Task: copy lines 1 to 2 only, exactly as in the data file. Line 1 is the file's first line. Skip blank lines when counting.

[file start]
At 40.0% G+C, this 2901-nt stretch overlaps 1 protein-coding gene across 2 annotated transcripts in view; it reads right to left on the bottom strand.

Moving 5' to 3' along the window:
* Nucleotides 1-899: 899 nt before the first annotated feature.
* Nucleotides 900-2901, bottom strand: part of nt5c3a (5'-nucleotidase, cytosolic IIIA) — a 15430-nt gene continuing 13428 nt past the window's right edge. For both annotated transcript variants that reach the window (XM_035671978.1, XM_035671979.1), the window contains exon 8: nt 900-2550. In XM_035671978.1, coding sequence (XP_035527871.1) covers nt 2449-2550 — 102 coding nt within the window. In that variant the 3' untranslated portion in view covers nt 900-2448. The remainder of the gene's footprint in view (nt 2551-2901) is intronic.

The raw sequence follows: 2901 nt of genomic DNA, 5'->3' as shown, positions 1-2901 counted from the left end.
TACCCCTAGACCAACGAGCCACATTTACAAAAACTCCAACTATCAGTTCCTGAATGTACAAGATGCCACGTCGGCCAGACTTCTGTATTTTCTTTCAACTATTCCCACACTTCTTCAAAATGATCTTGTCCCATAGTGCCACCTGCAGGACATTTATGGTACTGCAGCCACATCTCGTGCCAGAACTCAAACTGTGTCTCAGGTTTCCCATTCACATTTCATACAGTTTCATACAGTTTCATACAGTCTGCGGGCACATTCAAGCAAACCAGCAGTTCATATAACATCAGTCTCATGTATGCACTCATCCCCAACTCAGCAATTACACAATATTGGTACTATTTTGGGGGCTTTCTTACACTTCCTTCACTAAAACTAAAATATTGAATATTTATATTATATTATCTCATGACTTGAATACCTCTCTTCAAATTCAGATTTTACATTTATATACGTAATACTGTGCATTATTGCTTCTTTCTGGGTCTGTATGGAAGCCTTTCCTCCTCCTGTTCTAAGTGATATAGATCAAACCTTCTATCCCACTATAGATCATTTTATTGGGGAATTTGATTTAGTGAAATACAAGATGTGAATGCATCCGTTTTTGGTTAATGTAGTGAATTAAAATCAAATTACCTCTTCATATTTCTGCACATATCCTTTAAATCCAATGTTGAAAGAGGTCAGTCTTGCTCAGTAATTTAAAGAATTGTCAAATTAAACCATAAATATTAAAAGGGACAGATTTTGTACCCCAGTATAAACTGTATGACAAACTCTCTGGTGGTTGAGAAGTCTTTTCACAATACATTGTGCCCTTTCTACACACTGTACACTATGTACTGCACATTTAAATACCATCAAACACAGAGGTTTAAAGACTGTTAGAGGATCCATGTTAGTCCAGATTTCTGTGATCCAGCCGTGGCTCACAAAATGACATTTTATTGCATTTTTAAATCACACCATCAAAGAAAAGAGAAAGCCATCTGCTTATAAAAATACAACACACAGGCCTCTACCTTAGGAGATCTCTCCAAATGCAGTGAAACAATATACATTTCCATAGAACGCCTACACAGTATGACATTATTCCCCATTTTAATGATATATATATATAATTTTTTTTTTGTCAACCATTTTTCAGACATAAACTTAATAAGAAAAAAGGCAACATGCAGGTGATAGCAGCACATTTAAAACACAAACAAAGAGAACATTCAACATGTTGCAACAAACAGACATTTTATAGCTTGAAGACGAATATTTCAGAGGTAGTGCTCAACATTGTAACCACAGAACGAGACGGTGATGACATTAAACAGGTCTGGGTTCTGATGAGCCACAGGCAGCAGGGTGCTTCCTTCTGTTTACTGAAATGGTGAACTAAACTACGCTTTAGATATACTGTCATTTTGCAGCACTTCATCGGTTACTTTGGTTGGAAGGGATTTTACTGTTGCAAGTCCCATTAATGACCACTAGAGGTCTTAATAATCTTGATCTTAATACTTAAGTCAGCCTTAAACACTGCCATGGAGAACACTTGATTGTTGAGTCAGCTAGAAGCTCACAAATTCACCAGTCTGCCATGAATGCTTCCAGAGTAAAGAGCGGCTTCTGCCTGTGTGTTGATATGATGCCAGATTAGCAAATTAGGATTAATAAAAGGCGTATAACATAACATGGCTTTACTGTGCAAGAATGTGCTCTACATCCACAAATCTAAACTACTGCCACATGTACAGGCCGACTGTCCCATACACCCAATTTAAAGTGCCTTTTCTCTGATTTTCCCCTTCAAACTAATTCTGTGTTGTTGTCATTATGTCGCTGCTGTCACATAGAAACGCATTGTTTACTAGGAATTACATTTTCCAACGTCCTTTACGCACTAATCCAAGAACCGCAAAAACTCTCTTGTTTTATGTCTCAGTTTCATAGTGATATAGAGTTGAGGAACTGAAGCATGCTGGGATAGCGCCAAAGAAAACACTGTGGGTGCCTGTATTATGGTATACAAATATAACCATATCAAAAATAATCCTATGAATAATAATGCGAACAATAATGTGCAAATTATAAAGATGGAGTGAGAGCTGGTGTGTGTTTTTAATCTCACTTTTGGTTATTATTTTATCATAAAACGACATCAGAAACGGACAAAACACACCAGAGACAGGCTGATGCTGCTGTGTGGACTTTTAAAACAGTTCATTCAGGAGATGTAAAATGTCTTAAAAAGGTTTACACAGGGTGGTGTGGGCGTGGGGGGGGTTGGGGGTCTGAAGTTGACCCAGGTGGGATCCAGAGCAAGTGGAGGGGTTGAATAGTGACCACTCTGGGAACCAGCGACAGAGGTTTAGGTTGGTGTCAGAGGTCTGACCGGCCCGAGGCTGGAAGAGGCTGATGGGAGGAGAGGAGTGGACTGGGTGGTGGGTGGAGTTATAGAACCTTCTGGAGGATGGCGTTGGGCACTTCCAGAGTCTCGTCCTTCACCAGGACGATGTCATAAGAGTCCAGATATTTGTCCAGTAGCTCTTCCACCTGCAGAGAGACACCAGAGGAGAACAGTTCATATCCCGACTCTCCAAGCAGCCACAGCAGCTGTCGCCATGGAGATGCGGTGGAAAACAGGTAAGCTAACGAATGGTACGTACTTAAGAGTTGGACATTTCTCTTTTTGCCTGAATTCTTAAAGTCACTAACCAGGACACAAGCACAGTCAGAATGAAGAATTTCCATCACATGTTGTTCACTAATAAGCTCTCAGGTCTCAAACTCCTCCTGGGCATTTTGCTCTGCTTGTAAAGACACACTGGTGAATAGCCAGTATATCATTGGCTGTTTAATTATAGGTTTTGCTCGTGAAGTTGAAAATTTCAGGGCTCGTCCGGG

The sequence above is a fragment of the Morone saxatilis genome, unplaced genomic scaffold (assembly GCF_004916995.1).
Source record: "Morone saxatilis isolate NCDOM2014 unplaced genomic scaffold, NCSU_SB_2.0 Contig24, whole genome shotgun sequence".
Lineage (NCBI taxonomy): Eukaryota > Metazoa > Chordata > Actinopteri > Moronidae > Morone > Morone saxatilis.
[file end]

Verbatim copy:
At 40.0% G+C, this 2901-nt stretch overlaps 1 protein-coding gene across 2 annotated transcripts in view; it reads right to left on the bottom strand.

Moving 5' to 3' along the window: